A will is a legal document that coordinates the distribution of your assets after death and can appoint guardians for minor children.  It allows you to communicate your wishes clearly and precisely.
If you die without a will, the state of California will decide how to distribute your assets and will choose the guardian for your minor children.

Living Trust

Does a Will help you avoid probate? No. If you die leaving more than $150,000 in directly owned assets, your estate needs to go through a California court-managed process called “probate."
Why do most Californians try to avoid probate? 
Because it is expensive (up to 4% of your estate); it is slow (usually takes 1-2 years to complete); it is public. 
Do you want to avoid probate?
You need a trust.

Power of Attorney

A Power of Attorney is a legal document authorizing a person to act as an agent on your behalf. This document is only effective during your lifetime, not after your death. A Power of Attorney can be used to transact various financial-related tasks if you are incapacitated or otherwise unable to do so for yourself.

If you do become incapacitated without having assigned power of attorney, the court will step in to appoint a conservator. Why do you want to avoid it? Because it is expensive, it is slow and it is public.  Moreover, the person chosen by court may not be someone you would have picked.

Advance Health Care Directive

Advance Health Care Directive (AHCD) is a primary and more universal document in the process of advance care planning. It gives instructions about your health care and/or appoints someone to make medical treatment decisions for you if you cannot make them for yourself.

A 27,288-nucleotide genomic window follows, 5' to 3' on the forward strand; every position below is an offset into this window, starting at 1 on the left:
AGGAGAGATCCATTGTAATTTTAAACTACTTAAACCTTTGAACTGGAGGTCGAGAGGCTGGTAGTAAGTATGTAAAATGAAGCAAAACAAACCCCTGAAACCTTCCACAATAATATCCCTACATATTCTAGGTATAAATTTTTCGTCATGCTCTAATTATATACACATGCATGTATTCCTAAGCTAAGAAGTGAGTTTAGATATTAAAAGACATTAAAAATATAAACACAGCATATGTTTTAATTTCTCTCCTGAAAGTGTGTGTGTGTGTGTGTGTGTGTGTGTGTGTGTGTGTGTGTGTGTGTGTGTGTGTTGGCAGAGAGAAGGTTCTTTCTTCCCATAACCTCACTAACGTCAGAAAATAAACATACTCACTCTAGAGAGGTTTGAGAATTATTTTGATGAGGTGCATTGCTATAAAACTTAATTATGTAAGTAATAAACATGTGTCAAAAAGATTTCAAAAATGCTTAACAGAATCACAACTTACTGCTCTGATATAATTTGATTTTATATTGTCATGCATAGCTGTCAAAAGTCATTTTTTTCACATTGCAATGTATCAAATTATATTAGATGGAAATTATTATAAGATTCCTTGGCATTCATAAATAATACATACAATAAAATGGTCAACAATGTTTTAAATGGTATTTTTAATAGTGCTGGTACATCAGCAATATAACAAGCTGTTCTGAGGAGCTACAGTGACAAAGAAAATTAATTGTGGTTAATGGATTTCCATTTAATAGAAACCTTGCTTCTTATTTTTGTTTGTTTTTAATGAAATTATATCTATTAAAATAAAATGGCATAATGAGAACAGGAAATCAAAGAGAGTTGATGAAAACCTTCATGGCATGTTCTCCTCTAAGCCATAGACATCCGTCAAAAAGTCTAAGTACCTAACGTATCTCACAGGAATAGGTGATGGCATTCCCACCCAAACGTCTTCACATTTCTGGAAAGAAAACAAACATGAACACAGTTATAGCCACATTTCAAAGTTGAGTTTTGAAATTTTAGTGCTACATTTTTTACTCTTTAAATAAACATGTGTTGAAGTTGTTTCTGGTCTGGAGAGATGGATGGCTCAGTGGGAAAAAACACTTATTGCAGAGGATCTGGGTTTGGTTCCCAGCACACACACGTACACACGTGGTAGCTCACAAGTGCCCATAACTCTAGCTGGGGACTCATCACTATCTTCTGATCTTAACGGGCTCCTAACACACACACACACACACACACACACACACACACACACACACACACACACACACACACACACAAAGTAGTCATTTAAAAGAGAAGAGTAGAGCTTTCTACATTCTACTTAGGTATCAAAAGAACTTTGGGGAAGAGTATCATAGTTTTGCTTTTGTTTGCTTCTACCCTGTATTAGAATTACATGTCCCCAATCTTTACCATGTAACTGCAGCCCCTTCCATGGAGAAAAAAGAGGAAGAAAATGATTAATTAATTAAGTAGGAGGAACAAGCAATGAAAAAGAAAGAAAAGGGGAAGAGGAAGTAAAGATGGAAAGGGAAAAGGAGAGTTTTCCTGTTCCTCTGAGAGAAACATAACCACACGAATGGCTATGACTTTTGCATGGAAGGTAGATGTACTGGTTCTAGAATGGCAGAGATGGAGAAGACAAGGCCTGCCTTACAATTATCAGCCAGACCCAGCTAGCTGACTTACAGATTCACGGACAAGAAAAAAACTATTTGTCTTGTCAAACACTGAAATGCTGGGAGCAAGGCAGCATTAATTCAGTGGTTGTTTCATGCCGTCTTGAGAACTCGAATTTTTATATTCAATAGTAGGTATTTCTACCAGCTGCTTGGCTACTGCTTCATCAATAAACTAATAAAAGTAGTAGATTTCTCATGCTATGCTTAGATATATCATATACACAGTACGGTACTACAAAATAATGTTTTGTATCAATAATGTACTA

On a more practical level, it gives you the opportunity to share your “Five Wishes": 
Wish 1: The person I want to make health care decisions for me when I can't.
Wish 2: The kind of medical treatment I want or don’t want.
Wish 3: How comfortable I want to be.
Wish 4: How I want people to treat me.
Wish 5: What I want my loved ones to know.

HIPAA, the Health Insurance Portability and Accountability Act, prohibits health care providers from releasing medical information about you unless you sign a medical release form allowing them to do so.
Your signed HIPAA medical release form includes the names of the people you would like to have access to your medical information. It is especially important if you become unexpectedly incapacitated and need the immediate help of your family members or friends.

Guardianship Nomination for Minor Children

If you have minor children, you need a Will or a Guardianship Nomination. A guardian of a minor is usually appointed when there is an incapacity, disability or death of the legal parent. A guardianship nomination dictates who is to care for your children. If you do not appoint a guardian in writing and become incapacitated or deceased, the State of California may select a guardian for your minor children. 


Trust funding is an essential element in estate planning. Without funding assets to the client's trust, the trust is not able to accomplish client's goals effectively or work as designed. We will create deeds for any real estate placed into your trust, help you with various necessary forms, and assist in transferring non-real estate assets. 

Trust Revisions and Restatements

An estate plan can only be good and effective if it is up to date. It is important to review your estate plan every three to five years, and after any major life changes. You may need amendments to original documents that were correct at the time of signing but now need changes. 
If you have had an estate plan but are unsure whether your plan is still accurate, we can review it. Never attempt to modify your trust on your own.


Losing a loved one can throw you into a complex and confusing world of probate and estate law. Probate is a court-supervised process where a deceased person’s property is changed to the name of the person or persons who are to inherit it. 
If you find yourself in charge of a loved one's estate, you probably don't know where to start. We are here to help.  

Medi-Cal Planning

Government programs such as Medi-Cal can provide invaluable health care services for seniors and persons with disabilities in time of need to cover a stay in a nursing home or in-home care. However, Medi-Cal has very strict and complicated eligibility requirements.

We advise clients in navigating the Medi-Cal rules and regulations and assist in qualifying our clients for Medi-Cal benefits through the use of trusts, asset conversions and other techniques.